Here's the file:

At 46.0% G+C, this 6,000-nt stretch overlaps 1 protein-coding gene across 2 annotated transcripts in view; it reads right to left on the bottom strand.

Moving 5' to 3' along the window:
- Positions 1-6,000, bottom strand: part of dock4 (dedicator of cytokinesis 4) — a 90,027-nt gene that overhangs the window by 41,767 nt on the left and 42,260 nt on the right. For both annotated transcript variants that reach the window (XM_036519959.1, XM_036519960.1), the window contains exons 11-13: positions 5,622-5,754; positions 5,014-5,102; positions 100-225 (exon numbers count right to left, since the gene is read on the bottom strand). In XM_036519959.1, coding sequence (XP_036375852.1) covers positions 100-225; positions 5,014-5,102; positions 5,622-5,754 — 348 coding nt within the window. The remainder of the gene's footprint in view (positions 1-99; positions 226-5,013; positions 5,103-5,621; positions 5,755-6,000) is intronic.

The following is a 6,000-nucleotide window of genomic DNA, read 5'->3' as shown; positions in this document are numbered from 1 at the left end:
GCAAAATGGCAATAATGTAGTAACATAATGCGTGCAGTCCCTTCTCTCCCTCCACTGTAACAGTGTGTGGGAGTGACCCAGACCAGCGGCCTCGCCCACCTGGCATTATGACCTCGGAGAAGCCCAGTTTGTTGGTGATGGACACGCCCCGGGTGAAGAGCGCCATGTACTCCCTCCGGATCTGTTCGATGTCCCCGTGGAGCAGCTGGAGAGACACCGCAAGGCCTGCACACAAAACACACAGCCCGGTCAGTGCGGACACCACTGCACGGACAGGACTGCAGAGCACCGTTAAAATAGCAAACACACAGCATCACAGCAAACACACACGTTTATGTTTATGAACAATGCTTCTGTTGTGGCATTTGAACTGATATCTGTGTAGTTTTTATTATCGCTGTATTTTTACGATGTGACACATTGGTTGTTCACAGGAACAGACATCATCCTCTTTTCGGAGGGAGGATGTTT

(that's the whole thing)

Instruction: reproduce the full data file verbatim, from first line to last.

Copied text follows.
At 46.0% G+C, this 6,000-nt stretch overlaps 1 protein-coding gene across 2 annotated transcripts in view; it reads right to left on the bottom strand.

Moving 5' to 3' along the window:
- Positions 1-6,000, bottom strand: part of dock4 (dedicator of cytokinesis 4) — a 90,027-nt gene that overhangs the window by 41,767 nt on the left and 42,260 nt on the right. For both annotated transcript variants that reach the window (XM_036519959.1, XM_036519960.1), the window contains exons 11-13: positions 5,622-5,754; positions 5,014-5,102; positions 100-225 (exon numbers count right to left, since the gene is read on the bottom strand). In XM_036519959.1, coding sequence (XP_036375852.1) covers positions 100-225; positions 5,014-5,102; positions 5,622-5,754 — 348 coding nt within the window. The remainder of the gene's footprint in view (positions 1-99; positions 226-5,013; positions 5,103-5,621; positions 5,755-6,000) is intronic.

The following is a 6,000-nucleotide window of genomic DNA, read 5'->3' as shown; positions in this document are numbered from 1 at the left end:
GCAAAATGGCAATAATGTAGTAACATAATGCGTGCAGTCCCTTCTCTCCCTCCACTGTAACAGTGTGTGGGAGTGACCCAGACCAGCGGCCTCGCCCACCTGGCATTATGACCTCGGAGAAGCCCAGTTTGTTGGTGATGGACACGCCCCGGGTGAAGAGCGCCATGTACTCCCTCCGGATCTGTTCGATGTCCCCGTGGAGCAGCTGGAGAGACACCGCAAGGCCTGCACACAAAACACACAGCCCGGTCAGTGCGGACACCACTGCACGGACAGGACTGCAGAGCACCGTTAAAATAGCAAACACACAGCATCACAGCAAACACACACGTTTATGTTTATGAACAATGCTTCTGTTGTGGCATTTGAACTGATATCTGTGTAGTTTTTATTATCGCTGTATTTTTACGATGTGACACATTGGTTGTTCACAGGAACAGACATCATCCTCTTTTCGGAGGGAGGATGTTT